Metaphor and the Slave Trade provides compelling evidence of the hidden but unmistakable traces of the transatlantic slave trade that persist in West African discourse. Through an examination of metaphors that describe the trauma, loss, and suffering associated with the commerce in human lives, this book shows how the horrors of slavery are communicated from generation to generation.
Laura T. Murphy’s insightful new readings of canonical West African fiction, autobiography, drama, and poetry explore the relationship between memory and metaphor and emphasize how repressed or otherwise marginalized memories can be transmitted through images, tropes, rumors, and fears. By analyzing the unique codes through which West Africans have represented the slave trade, this work foregrounds African literary contributions to Black Atlantic discourse and draws attention to the archive that metaphor unlocks for scholars of all disciplines and fields of study.
Slavery is not a crime confined to the far reaches of history. It is an injustice that continues to entrap twenty-seven million people across the globe. Laura Murphy offers close to forty survivor narratives from Cambodia, Ghana, Lebanon, Macedonia, Mexico, Russia, Thailand, Ukraine, and the United States, detailing the horrors of a system that forces people to work without pay and against their will, under the threat of violence, with little or no means of escape. Representing a variety of circumstances in diverse contexts, these survivors are the Frederick Douglasses, Sojourner Truths, and Olaudah Equianos of our time, testifying to the widespread existence of a human rights tragedy and the urgent need to address it.
Through storytelling and firsthand testimony, this anthology shapes a twenty-first-century narrative that many believe died with the end of slavery in the Americas. Organized around such issues as the need for work, the punishment of defiance, and the move toward activism, the collection isolates the causes, mechanisms, and responses to slavery that allow the phenomenon to endure. Enhancing scholarship in women's studies, sociology, criminology, law, social work, and literary studies, the text establishes a common trajectory of vulnerability, enslavement, captivity, escape, and recovery, creating an invaluable resource for activists, scholars, legislators, and service providers.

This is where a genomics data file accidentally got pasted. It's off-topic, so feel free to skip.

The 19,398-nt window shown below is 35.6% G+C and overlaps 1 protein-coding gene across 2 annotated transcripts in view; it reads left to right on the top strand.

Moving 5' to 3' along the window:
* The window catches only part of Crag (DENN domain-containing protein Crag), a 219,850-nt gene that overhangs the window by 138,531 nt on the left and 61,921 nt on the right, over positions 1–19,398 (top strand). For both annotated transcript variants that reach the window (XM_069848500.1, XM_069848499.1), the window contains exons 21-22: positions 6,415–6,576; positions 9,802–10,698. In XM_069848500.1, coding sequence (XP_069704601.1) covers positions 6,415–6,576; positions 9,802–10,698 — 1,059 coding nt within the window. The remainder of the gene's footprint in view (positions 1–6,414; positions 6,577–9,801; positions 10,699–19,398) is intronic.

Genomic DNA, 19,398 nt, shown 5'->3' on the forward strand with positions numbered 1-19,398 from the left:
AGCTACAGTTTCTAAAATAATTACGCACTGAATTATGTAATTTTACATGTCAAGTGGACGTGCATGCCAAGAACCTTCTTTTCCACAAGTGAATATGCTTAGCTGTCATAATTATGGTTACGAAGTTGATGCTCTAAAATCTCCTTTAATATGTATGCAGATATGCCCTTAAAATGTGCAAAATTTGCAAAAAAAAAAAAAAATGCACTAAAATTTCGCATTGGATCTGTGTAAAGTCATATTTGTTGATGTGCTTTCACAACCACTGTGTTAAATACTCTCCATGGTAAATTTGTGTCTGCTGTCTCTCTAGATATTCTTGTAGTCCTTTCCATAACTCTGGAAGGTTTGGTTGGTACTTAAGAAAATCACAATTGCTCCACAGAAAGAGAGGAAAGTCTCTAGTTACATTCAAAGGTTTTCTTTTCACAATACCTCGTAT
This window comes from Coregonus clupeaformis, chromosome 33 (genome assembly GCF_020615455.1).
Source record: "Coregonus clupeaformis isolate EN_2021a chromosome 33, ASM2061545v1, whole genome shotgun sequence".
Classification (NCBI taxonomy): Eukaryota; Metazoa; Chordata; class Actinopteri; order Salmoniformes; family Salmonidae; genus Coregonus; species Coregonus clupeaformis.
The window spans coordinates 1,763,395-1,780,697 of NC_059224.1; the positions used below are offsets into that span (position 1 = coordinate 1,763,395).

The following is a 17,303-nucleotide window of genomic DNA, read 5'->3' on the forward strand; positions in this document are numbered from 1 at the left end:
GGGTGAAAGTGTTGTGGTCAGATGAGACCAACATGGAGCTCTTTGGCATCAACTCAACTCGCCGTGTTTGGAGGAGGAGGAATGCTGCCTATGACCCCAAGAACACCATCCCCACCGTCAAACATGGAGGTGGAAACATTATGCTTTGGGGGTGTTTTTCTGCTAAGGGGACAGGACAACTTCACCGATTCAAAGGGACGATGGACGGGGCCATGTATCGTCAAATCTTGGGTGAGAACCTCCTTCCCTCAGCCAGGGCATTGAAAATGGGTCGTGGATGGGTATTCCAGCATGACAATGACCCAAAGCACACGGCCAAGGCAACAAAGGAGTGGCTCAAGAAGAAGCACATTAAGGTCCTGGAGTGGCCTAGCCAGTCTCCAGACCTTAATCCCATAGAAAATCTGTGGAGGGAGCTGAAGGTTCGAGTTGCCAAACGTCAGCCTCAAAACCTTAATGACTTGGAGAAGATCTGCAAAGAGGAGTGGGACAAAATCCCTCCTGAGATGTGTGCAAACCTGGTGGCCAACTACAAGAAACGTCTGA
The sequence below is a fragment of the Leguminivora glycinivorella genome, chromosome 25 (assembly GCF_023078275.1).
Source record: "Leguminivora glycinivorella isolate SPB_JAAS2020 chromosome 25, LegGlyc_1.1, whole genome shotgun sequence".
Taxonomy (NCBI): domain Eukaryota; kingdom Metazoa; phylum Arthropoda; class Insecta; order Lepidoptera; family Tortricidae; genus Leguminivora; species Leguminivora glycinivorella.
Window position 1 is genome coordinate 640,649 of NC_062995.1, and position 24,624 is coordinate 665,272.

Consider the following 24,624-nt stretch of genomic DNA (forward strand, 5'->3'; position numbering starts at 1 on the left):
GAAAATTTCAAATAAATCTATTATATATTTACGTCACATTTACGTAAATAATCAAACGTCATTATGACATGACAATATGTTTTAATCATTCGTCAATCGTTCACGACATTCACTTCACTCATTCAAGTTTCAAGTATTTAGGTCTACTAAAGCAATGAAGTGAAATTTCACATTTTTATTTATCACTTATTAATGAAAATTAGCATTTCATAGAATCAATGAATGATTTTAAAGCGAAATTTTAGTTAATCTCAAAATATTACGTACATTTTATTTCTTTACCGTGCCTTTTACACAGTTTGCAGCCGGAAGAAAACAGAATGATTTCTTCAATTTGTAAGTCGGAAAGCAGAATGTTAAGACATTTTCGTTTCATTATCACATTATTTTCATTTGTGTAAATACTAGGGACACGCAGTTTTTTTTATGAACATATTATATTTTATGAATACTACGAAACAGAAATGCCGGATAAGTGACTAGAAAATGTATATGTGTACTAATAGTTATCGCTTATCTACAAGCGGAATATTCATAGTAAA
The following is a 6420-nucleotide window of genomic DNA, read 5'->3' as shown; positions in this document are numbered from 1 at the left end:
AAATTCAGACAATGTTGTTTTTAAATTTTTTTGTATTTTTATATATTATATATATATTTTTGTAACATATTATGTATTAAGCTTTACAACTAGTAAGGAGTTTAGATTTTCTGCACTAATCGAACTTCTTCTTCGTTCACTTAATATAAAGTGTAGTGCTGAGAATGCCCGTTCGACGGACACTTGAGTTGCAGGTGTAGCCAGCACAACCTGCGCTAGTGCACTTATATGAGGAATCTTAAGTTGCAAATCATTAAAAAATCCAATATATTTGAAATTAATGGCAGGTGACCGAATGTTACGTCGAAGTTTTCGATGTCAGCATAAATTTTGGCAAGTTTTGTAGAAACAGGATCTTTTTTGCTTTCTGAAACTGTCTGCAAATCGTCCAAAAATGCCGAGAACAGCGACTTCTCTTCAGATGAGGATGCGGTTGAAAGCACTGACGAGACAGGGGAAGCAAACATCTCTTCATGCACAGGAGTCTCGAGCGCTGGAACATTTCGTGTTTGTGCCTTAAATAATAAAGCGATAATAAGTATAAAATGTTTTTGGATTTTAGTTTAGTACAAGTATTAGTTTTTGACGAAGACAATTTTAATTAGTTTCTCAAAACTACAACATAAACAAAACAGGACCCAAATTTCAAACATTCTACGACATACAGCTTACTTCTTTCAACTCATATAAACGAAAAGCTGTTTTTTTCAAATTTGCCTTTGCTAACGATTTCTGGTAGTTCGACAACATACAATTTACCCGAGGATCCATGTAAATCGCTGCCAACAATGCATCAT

Dengue fever continues to be a worldwide health and economic problem, with an estimated 80 million people being infected annually. Currently, no specific treatment exists for infected patients. This project will be an attempt to quantify the effects ofcertain aspects of the virus. For example, it may be more productive to reduce the rate at which the virus infects host cells than to increase the death rate of the virus. This sort of knowledge may serve as a guide for the development of more effective treatments. The goal of this project will be to develop a mathematical model of the dynamics of the infection and then use the model to gain insight into different treatment strategies.
“4-Cyano-1-methylpyridinium nitrate,” Cameron A. McCormick*, Vu Nguyen*, Heather E. Renfro*, Lynn V. Koplitz, Joel T. Mague, Acta Crystallographica E69, o981 (2013).
“2-Cyano-1-methylpyridinium iodide,” Michael N. Kammer*, Lynn V. Koplitz, Joel T. Mague, Acta Crystallographica, E69, o1281 (2013).
“2-Cyanoanilinium iodide,” David J. Vumbaco*, Michael N. Kammer*, Lynn V. Koplitz, Joel T. Mague, Acta Crystallographica, E69, o1288 (2013).